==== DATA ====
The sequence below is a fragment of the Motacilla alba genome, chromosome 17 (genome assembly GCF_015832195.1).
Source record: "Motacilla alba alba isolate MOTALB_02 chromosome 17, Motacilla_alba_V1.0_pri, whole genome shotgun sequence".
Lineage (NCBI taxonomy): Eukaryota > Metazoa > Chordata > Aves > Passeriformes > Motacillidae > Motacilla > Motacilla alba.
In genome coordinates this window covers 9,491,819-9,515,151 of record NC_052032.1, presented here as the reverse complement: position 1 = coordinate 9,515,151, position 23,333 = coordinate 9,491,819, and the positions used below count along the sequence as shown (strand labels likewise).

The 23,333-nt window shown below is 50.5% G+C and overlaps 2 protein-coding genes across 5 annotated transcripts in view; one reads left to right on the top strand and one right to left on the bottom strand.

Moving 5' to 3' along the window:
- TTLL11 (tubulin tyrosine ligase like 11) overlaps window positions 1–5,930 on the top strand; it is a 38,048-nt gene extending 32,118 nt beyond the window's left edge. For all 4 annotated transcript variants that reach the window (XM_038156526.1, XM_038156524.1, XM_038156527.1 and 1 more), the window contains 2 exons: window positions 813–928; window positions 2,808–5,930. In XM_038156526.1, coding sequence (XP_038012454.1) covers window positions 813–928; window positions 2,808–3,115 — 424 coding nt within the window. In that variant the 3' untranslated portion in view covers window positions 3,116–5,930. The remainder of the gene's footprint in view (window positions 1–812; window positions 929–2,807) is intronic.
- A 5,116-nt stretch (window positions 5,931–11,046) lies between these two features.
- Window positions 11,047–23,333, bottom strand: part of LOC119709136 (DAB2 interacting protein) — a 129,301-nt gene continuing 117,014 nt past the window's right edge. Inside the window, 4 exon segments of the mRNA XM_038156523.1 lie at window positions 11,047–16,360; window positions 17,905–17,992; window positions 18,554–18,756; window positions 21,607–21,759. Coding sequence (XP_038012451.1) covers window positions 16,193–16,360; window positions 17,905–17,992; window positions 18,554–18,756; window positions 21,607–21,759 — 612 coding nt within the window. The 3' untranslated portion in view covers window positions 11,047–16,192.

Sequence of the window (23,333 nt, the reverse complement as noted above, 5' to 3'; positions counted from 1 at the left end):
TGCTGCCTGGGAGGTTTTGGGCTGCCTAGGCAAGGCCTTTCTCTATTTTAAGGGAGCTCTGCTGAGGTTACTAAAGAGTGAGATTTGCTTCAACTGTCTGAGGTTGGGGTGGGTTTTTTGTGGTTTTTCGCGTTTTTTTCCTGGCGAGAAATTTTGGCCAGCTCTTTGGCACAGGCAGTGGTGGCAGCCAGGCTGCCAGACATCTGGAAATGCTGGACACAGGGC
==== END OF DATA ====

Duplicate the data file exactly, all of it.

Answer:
The sequence below is a fragment of the Motacilla alba genome, chromosome 17 (genome assembly GCF_015832195.1).
Source record: "Motacilla alba alba isolate MOTALB_02 chromosome 17, Motacilla_alba_V1.0_pri, whole genome shotgun sequence".
Lineage (NCBI taxonomy): Eukaryota > Metazoa > Chordata > Aves > Passeriformes > Motacillidae > Motacilla > Motacilla alba.
In genome coordinates this window covers 9,491,819-9,515,151 of record NC_052032.1, presented here as the reverse complement: position 1 = coordinate 9,515,151, position 23,333 = coordinate 9,491,819, and the positions used below count along the sequence as shown (strand labels likewise).

The 23,333-nt window shown below is 50.5% G+C and overlaps 2 protein-coding genes across 5 annotated transcripts in view; one reads left to right on the top strand and one right to left on the bottom strand.

Moving 5' to 3' along the window:
- TTLL11 (tubulin tyrosine ligase like 11) overlaps window positions 1–5,930 on the top strand; it is a 38,048-nt gene extending 32,118 nt beyond the window's left edge. For all 4 annotated transcript variants that reach the window (XM_038156526.1, XM_038156524.1, XM_038156527.1 and 1 more), the window contains 2 exons: window positions 813–928; window positions 2,808–5,930. In XM_038156526.1, coding sequence (XP_038012454.1) covers window positions 813–928; window positions 2,808–3,115 — 424 coding nt within the window. In that variant the 3' untranslated portion in view covers window positions 3,116–5,930. The remainder of the gene's footprint in view (window positions 1–812; window positions 929–2,807) is intronic.
- A 5,116-nt stretch (window positions 5,931–11,046) lies between these two features.
- Window positions 11,047–23,333, bottom strand: part of LOC119709136 (DAB2 interacting protein) — a 129,301-nt gene continuing 117,014 nt past the window's right edge. Inside the window, 4 exon segments of the mRNA XM_038156523.1 lie at window positions 11,047–16,360; window positions 17,905–17,992; window positions 18,554–18,756; window positions 21,607–21,759. Coding sequence (XP_038012451.1) covers window positions 16,193–16,360; window positions 17,905–17,992; window positions 18,554–18,756; window positions 21,607–21,759 — 612 coding nt within the window. The 3' untranslated portion in view covers window positions 11,047–16,192.

Sequence of the window (23,333 nt, the reverse complement as noted above, 5' to 3'; positions counted from 1 at the left end):
TGCTGCCTGGGAGGTTTTGGGCTGCCTAGGCAAGGCCTTTCTCTATTTTAAGGGAGCTCTGCTGAGGTTACTAAAGAGTGAGATTTGCTTCAACTGTCTGAGGTTGGGGTGGGTTTTTTGTGGTTTTTCGCGTTTTTTTCCTGGCGAGAAATTTTGGCCAGCTCTTTGGCACAGGCAGTGGTGGCAGCCAGGCTGCCAGACATCTGGAAATGCTGGACACAGGGC